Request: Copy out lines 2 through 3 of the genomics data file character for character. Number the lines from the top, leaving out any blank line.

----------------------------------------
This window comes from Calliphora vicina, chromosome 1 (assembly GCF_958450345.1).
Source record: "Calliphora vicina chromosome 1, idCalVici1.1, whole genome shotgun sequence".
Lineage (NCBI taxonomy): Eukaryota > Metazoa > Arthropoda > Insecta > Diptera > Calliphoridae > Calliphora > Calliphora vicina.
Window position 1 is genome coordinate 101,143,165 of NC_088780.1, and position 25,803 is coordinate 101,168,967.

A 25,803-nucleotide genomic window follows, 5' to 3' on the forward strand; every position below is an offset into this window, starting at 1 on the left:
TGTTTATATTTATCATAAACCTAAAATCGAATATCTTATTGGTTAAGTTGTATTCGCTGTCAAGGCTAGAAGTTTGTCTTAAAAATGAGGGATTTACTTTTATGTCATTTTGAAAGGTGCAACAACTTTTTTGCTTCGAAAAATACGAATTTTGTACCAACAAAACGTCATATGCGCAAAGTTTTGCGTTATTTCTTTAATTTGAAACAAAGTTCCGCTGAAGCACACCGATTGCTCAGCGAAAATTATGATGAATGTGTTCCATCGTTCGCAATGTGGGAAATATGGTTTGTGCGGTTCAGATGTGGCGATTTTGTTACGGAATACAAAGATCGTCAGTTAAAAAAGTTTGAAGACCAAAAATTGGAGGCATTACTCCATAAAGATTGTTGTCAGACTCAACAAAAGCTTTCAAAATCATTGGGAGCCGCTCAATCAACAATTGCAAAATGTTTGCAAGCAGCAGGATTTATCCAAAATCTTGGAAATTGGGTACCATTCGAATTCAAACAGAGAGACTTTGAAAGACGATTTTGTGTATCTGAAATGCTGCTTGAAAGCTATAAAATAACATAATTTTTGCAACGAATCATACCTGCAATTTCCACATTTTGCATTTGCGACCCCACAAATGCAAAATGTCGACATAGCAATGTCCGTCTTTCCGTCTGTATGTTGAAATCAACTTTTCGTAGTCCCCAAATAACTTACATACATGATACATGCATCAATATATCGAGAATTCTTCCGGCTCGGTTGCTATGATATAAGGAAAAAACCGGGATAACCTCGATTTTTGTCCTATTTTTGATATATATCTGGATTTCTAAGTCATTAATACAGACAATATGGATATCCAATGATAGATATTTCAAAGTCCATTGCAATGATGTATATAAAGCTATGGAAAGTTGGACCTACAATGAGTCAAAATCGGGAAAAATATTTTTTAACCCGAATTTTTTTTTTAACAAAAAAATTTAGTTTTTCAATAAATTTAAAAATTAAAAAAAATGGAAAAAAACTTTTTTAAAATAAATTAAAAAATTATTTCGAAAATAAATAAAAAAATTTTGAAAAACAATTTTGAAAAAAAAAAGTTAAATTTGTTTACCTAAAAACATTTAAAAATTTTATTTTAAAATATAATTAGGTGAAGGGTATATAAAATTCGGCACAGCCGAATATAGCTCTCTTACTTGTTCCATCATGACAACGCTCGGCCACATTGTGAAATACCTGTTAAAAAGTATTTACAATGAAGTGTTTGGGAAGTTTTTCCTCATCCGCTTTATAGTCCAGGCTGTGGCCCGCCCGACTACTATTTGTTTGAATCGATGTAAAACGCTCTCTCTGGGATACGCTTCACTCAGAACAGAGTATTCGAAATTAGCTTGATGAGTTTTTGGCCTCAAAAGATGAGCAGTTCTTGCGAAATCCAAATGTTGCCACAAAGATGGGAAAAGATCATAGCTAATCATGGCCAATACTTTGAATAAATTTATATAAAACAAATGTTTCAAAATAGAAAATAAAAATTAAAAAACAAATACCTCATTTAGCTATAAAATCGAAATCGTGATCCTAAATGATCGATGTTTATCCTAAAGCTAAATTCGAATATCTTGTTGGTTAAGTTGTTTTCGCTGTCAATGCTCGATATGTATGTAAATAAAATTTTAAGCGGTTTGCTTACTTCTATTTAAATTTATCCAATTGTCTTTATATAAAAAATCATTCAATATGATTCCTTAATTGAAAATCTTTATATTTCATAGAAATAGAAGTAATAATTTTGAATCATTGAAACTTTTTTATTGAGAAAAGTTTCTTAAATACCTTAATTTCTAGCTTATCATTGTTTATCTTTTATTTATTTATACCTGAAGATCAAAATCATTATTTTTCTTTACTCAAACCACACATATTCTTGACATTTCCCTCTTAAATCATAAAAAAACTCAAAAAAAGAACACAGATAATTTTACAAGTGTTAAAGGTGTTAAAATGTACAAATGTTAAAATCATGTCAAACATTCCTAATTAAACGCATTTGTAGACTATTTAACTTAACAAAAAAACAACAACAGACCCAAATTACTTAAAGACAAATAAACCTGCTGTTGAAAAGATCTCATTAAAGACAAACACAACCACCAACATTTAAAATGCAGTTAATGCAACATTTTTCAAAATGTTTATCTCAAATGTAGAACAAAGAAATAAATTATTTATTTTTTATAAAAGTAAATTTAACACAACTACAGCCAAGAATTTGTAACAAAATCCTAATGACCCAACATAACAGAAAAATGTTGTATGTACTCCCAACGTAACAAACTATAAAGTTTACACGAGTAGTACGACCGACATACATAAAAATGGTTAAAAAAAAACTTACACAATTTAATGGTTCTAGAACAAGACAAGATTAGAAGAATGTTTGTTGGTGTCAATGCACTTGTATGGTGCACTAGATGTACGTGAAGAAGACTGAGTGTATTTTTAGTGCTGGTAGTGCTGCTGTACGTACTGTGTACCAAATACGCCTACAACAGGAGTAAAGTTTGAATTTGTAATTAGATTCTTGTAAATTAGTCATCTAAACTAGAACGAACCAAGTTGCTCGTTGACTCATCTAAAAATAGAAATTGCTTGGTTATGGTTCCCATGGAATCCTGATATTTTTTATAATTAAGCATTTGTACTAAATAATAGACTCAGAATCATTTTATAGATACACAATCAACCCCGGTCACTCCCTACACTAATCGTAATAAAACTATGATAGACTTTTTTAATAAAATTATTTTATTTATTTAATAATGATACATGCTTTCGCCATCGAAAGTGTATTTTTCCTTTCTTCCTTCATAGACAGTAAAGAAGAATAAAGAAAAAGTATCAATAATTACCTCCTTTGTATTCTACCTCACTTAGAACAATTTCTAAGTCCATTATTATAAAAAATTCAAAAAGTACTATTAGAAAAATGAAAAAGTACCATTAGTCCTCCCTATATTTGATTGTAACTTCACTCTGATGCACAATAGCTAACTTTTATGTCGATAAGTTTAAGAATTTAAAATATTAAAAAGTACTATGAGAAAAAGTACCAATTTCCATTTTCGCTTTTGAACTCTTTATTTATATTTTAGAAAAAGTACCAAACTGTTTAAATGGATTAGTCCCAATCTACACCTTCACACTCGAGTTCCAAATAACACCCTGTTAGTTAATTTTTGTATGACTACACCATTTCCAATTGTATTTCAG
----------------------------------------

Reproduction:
Source record: "Calliphora vicina chromosome 1, idCalVici1.1, whole genome shotgun sequence".
Lineage (NCBI taxonomy): Eukaryota > Metazoa > Arthropoda > Insecta > Diptera > Calliphoridae > Calliphora > Calliphora vicina.